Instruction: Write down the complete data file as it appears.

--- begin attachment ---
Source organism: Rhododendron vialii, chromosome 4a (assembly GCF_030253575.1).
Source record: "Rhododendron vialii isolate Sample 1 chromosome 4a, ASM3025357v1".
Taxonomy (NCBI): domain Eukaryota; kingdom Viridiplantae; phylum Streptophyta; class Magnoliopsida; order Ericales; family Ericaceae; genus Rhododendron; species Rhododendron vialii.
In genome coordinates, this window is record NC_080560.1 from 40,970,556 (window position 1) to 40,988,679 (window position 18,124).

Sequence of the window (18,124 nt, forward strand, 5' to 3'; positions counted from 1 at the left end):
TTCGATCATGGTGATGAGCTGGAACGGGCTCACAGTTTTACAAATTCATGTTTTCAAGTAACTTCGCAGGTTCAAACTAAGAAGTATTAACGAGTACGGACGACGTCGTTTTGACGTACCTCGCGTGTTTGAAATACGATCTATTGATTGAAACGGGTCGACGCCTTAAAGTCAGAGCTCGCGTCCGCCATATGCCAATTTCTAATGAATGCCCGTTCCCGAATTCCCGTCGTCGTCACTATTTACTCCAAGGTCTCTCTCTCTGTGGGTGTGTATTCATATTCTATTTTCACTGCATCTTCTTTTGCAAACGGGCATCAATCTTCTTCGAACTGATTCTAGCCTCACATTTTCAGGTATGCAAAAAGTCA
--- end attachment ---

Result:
Source organism: Rhododendron vialii, chromosome 4a (assembly GCF_030253575.1).
Source record: "Rhododendron vialii isolate Sample 1 chromosome 4a, ASM3025357v1".
Taxonomy (NCBI): domain Eukaryota; kingdom Viridiplantae; phylum Streptophyta; class Magnoliopsida; order Ericales; family Ericaceae; genus Rhododendron; species Rhododendron vialii.
In genome coordinates, this window is record NC_080560.1 from 40,970,556 (window position 1) to 40,988,679 (window position 18,124).

Sequence of the window (18,124 nt, forward strand, 5' to 3'; positions counted from 1 at the left end):
TTCGATCATGGTGATGAGCTGGAACGGGCTCACAGTTTTACAAATTCATGTTTTCAAGTAACTTCGCAGGTTCAAACTAAGAAGTATTAACGAGTACGGACGACGTCGTTTTGACGTACCTCGCGTGTTTGAAATACGATCTATTGATTGAAACGGGTCGACGCCTTAAAGTCAGAGCTCGCGTCCGCCATATGCCAATTTCTAATGAATGCCCGTTCCCGAATTCCCGTCGTCGTCACTATTTACTCCAAGGTCTCTCTCTCTGTGGGTGTGTATTCATATTCTATTTTCACTGCATCTTCTTTTGCAAACGGGCATCAATCTTCTTCGAACTGATTCTAGCCTCACATTTTCAGGTATGCAAAAAGTCA